So for now, I’m going to have to forfeit my dreams of recycled fabrics for regular fabrics.
But in order to keep supporting the British economy, I will try and get the fabric sourced from UK suppliers, wherever possible I can and continue my journey of using British manufacturers.
And if not, it will need to be imported. And sadly, yes, this will be passed on to my customers.Dawn Clarke, Dawn Clarke Designs
Elisabeth Braddock is the founder of Pittch Socks and as an online retailer has been hit badly by the rising costs of packaging, but she can see how the rising costs of shipping have a benefit for those that manufacture locally…
I buy boxes out of Sheffield, handmade, recycled staple boxes and they went up by 20 to 30% and I hadn’t ordered it since last year, it was quite incredible.
And then I buy print out of Nottingham and that went up by about 15% and that was only just yesterday.
My new ranges are coming out within the next six weeks and I’m thinking about how to communicate that to my customers. I’ve got to communicate that really carefully and be creative and still entice people in.Elisabeth Braddock, PITTCH Socks
Elisabeth’s thoughts are shared by Catherine Orpin, the founder of Touch of Tweed, a country and coastal clothing brand that sells sustainable sweatshirts and leather belts that are all made in the UK.
Although Catherine has seen her supplier prices rising, she is seeing this as an opportunity for smaller brands to offer better value than the high street…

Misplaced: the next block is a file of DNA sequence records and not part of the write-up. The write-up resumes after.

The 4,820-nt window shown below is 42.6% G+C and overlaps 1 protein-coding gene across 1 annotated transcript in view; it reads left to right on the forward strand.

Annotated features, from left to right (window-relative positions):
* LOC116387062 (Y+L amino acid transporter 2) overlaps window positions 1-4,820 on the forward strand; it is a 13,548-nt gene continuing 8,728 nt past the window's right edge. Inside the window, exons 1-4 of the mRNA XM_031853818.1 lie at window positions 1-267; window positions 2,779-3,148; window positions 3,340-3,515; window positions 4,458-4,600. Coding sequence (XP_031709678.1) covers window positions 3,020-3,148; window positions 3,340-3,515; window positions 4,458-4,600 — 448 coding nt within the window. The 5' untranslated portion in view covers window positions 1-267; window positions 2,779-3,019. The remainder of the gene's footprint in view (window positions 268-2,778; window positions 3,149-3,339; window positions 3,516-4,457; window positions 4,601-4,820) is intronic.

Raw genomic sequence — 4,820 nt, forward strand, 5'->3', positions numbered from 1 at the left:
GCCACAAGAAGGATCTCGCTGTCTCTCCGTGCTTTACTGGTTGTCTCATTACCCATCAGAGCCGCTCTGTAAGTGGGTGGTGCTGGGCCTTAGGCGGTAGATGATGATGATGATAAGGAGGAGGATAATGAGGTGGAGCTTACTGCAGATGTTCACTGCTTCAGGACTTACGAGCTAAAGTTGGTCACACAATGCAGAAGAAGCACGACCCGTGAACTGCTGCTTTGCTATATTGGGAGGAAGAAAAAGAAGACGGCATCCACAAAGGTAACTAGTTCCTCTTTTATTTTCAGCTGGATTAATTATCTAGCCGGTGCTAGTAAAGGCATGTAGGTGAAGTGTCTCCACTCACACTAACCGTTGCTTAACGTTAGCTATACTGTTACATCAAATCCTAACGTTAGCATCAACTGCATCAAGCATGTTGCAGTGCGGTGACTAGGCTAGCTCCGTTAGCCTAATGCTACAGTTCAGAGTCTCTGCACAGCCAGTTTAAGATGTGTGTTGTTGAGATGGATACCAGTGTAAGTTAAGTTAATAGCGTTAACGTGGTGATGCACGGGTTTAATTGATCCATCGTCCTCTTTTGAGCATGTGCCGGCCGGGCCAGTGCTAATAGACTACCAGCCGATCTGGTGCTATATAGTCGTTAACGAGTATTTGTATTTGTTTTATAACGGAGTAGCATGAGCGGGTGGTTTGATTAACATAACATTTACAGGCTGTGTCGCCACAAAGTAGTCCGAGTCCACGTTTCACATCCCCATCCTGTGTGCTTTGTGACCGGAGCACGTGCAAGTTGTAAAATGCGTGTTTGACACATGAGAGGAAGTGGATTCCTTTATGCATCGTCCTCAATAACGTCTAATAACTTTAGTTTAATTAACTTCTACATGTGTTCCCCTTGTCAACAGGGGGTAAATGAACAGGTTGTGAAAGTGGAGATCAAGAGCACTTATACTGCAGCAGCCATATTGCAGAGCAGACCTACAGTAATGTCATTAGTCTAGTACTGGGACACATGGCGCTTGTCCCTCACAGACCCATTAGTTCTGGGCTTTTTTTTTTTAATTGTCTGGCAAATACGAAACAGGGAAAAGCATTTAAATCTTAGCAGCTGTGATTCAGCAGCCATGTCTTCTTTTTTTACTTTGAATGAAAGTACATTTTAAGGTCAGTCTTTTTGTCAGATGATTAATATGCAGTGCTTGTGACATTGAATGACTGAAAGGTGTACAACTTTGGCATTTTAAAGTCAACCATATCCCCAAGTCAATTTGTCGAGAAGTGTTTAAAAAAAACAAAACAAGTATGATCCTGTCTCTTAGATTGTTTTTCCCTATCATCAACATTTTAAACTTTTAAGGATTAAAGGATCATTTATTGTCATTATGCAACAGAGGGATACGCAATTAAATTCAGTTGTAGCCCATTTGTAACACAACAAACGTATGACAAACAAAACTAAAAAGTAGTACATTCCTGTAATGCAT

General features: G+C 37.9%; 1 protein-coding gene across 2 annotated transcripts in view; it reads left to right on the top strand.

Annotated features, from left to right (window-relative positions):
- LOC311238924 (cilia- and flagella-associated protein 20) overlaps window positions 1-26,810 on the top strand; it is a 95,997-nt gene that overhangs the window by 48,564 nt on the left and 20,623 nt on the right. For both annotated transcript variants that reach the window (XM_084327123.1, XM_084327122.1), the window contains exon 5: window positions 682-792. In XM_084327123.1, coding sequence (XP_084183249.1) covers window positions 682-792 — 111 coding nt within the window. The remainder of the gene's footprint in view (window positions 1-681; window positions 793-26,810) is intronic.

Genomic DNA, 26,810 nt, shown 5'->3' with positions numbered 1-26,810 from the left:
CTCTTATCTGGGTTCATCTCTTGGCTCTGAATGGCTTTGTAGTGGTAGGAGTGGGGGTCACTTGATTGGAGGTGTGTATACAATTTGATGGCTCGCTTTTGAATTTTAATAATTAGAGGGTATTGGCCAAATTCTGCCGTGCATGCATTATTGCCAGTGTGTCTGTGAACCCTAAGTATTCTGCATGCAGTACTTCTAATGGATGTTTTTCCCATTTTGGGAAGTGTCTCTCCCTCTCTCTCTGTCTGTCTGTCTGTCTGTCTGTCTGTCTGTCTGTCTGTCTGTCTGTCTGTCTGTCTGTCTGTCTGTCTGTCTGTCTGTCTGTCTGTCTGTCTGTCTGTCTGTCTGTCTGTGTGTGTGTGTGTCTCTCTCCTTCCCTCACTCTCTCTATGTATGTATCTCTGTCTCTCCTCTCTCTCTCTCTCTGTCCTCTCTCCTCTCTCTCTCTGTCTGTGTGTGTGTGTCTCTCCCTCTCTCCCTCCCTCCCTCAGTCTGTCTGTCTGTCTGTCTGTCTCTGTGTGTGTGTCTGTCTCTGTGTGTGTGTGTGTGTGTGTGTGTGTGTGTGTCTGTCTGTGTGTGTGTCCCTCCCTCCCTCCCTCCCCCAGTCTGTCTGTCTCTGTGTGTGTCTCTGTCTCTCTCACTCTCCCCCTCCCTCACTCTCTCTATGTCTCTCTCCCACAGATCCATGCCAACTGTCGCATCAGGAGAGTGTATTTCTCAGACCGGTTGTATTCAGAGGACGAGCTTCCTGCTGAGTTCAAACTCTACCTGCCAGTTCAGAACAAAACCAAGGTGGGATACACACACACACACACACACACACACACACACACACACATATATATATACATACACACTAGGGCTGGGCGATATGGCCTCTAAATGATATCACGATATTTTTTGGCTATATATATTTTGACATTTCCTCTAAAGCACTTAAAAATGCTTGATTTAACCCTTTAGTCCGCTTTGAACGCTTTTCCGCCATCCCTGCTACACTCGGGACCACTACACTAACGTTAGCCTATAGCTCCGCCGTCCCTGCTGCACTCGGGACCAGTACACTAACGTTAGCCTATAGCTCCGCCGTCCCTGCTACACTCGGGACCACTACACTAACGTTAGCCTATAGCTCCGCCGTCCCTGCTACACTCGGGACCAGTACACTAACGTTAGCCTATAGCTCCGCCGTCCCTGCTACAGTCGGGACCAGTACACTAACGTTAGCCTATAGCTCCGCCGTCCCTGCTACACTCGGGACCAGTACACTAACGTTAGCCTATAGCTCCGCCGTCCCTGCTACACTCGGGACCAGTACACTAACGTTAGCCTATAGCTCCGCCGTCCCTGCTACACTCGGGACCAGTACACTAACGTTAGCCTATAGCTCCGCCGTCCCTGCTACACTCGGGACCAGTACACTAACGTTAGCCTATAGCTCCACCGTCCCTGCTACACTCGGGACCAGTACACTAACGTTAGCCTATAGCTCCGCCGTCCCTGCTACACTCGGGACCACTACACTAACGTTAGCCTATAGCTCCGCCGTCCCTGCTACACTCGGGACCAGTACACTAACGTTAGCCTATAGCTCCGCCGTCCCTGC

I can only see that if the big players have to put their prices up and they’re not going to tell their customers, it will look good on us smaller businesses, because if we have the forefront to warn them and tell them, and then we can move up to be higher than them because we’re a premium product, I think it might actually do us good.Catherine Orpin, Touch of Tweed
And Elisabeth concurs with what Catherine has said in terms of the value and service that small businesses provide compared to big retailers and supermarkets:
I also think the delivery and the service people do recognise from the UK, from a small, independent. And I regularly get people phone me up and say, because of that, I’ll order a bit more, or they’ll ask a bit more about the range and then it becomes engaging and you tell them the story and you have that hook.
You don’t have that hook with the supermarket, you don’t. And we are so woefully different to the supermarkets, we are engaging, we have compassion, we are there at the end of the phone, and my customer really appreciates that. And, you know, quality, they will buy because it does last.Elisabeth Braddock, PITTCH Socks
I think that’s very interesting what Elisabeth says about the supermarkets and the difference between buying a product from a small business right now, rather from the big companies.
There is a service that small businesses can offer that far outweighs the price for many customers. And my hope is that for many people when they feel the pinch in their pockets from the rising costs of living, they will switch to buying less and making more careful purchasing decisions, which will play into the hands of small businesses.
As Oliver from Prinfab says here, if the current demand he is seeing is anything to go by, brands that make in the UK are doing well at the moment…
But the volumes going through our printers at the moment are anything to judge by, which are increasing week on week, more people are buying the products that our customers are making.
Which suggests that if anything, it seems to be getting at lot busier for UK manufacturers.Oliver Mustoe-Playfair, Prinfab